« ZurückWeiter »
canopy, under which the Duchess of NORFOLK, godmother, bearing the child richly habited in a mantle, &c. Train borne by a Lady; then follows the Marchioness of DORSET, the other godmother, and Ladies. The troop pass once about the stage, and GARTER speaks.
Gart. Heaven from thy endless goodness, send prosperous life, long, and ever happy, to the high and mighty princess of England, Elizabeth!
Flourish. Enter KING, and Train.
Cran. [kneeling]. And to your royal grace, and the good queen, My noble partners, and myself, thus pray: All comfort, joy, in this most gracious lady, Heaven ever laid up to make parents happy, May hourly fall upon ye!
K. Hen. Thank you, good lord archbishop; What is her name?.
K. Hen. Stand up, lord.
[The KING kisses the child. With this kiss take my blessing: God protect thee! Into whose hands I give thy life.
K. Hen. My noble gossips, ye have been too prodigal: I thank ye heartily; so shall this lady,
When she has so much English.
Cran. Let me speak, Sir,
For heaven now bids me; and the words I utter
Let none think flattery, for they'll find them truth.
This royal infant, (heaven still move about her!)
Though in her cradle, yet now promises
Upon this land a thousand thousand blessings,
Which time shall bring to ripeness: She shall be
(But few now living can behold that goodness)
A pattern to all princes living with her,
And all that shall succeed: Saba was never
More covetous of wisdom, and fair virtue,
Than this pure soul shall be: all princely graces,
That mould up such a mighty piece as this is,
With all the virtues that attend the good,
Shall still be doubled on her: truth shall nurse her,
Holy and heavenly thoughts still counsel her:
She shall be loved and fear'd: Her own shall bless her:
Her foes shake like a field of beaten corn,
And hang their heads with sorrow: Good grows with her:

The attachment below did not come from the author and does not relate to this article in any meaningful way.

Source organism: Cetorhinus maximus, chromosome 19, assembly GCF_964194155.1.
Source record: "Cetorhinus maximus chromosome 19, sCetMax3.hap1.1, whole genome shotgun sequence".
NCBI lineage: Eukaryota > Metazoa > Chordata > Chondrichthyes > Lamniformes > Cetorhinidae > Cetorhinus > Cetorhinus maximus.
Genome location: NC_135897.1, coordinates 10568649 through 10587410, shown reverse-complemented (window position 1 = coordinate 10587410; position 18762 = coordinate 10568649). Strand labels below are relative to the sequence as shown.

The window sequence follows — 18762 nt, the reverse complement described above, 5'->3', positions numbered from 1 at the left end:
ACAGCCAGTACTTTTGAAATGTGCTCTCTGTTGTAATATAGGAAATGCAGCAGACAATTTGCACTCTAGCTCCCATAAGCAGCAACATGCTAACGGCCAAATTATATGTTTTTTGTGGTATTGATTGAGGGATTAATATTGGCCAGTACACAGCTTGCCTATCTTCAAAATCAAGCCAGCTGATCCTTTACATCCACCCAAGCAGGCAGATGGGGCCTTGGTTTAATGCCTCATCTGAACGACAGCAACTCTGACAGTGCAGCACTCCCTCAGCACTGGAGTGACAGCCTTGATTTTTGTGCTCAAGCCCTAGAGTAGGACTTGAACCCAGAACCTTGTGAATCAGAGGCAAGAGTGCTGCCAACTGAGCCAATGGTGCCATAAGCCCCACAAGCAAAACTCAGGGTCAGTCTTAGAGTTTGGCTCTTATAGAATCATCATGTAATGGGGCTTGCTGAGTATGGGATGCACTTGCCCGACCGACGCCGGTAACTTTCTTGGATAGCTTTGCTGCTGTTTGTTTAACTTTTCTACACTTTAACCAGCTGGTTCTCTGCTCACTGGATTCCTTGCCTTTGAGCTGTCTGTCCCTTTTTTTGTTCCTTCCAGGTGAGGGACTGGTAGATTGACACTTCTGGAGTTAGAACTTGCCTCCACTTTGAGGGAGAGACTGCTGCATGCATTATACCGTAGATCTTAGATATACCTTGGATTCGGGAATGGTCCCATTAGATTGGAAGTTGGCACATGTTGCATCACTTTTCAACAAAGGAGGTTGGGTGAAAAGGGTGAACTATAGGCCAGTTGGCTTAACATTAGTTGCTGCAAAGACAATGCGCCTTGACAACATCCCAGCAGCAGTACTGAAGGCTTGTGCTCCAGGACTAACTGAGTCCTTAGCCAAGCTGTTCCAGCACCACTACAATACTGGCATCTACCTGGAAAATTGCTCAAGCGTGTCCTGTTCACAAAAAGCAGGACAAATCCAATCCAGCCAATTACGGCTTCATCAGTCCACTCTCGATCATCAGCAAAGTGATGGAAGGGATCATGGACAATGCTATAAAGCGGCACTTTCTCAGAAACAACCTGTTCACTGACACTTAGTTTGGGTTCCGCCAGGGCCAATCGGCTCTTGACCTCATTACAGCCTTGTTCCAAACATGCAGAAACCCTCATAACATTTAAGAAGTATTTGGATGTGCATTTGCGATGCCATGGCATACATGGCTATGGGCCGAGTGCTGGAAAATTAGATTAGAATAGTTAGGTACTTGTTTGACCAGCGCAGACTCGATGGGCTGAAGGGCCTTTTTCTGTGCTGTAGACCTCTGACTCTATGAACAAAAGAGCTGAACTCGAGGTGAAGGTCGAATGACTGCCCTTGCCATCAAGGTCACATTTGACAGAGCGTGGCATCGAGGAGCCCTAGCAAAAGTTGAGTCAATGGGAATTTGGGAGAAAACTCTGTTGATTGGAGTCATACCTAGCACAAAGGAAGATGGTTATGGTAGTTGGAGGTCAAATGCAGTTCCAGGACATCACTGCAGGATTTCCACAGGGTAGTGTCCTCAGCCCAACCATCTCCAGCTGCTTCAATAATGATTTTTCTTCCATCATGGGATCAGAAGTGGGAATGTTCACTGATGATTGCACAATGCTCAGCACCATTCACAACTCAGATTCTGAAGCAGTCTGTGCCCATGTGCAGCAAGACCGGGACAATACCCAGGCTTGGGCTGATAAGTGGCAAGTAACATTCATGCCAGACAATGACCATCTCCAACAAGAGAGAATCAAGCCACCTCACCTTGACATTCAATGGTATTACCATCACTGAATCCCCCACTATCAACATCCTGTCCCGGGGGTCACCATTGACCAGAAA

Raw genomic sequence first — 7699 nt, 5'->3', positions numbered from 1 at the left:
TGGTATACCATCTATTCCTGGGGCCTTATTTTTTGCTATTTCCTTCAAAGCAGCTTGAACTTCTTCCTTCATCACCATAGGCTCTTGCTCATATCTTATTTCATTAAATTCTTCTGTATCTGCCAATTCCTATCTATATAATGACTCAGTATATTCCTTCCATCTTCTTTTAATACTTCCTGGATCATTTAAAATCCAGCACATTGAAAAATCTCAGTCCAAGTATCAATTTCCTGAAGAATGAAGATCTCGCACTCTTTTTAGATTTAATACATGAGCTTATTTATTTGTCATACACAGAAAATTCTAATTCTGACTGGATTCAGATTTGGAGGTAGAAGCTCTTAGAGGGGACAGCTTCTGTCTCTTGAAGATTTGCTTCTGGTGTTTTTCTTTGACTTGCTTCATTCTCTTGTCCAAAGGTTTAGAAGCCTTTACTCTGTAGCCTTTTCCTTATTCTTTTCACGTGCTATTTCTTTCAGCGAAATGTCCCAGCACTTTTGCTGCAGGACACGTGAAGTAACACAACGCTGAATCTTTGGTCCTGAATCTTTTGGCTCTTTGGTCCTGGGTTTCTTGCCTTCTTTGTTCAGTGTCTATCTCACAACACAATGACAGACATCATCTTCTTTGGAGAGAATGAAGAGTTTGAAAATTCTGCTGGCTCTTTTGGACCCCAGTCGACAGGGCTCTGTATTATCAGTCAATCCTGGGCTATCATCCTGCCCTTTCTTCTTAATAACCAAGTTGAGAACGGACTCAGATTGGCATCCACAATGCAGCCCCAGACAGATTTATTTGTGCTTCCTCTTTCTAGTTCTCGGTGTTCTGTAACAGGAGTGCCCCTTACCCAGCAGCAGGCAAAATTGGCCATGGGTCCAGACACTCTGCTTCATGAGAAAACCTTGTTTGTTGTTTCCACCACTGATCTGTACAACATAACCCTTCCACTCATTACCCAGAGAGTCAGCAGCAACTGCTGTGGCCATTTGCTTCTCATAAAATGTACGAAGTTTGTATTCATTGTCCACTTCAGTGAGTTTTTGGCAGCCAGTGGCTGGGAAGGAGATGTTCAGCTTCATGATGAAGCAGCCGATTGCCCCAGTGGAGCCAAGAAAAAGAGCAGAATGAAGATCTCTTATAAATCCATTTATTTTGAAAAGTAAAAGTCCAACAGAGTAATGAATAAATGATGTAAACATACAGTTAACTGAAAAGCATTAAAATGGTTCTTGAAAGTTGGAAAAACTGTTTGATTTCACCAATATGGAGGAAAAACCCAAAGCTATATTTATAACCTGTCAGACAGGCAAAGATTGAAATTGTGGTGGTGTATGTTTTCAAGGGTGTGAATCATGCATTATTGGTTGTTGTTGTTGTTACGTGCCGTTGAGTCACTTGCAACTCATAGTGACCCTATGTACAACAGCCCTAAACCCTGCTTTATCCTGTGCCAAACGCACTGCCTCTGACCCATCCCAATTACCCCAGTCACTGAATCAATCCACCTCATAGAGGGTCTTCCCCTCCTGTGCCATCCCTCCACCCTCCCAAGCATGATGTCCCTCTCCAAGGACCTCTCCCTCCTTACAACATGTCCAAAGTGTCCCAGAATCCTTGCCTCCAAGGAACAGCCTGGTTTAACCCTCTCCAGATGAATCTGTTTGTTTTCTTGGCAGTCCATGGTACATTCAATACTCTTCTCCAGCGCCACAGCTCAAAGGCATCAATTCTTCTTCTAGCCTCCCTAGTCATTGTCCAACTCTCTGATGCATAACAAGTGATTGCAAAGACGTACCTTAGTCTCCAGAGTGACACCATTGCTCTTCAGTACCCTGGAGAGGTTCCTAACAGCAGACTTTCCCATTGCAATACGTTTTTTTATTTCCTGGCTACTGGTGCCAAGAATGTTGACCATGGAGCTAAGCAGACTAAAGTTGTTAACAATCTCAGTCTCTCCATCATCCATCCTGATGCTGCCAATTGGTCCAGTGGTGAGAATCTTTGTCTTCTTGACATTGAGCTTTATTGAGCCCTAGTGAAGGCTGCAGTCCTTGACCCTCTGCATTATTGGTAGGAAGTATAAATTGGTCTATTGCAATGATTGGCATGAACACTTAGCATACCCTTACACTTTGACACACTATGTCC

In her days, every man shall eat in safety
Under his own vine, what he plants; and sing
The merry songs of peace to all his neighbours:
God shall be truly known; and those about her
From her shall read the perfect ways of honour,
And by those claim their greatness, not by blood.
[Nor shall this peace sleep with her: But as when
The bird of wonder dies, the maiden phoenix,
* This and the following seventeen lines were probably written by Ben Jonson, after the accession of King James.
Her ashes new create another heir,
As great in admiration as herself;
So shall she leave her blessedness to one
(When heaven shall call her from this cloud of darkness),
Who, from the sacred ashes of her honour,
Shall star-like rise, as great in fame as she was,
And so stand fix'd: Peace, plenty, love, truth, terror,
That were the servants to this chosen infant,
Shall then be his, and like a vine grow to him;
Wherever the bright sun of heaven shall shine,
His honour and the greatness of his name
Shall be, and make new nations: He shall flourish,
And, like a mountain cedar, reach his branches
To all the plains about him:- -Our children's children
Shall see this, and bless heaven.
K. Hen. Thou speakest wonders.]
Cran. She shall be, to the happiness of England,
An aged princess; many days shall see her,
And yet no day without a deed to crown it.
'Would I had known no more! but she must die
(She must, the saints must have her), yet a virgin;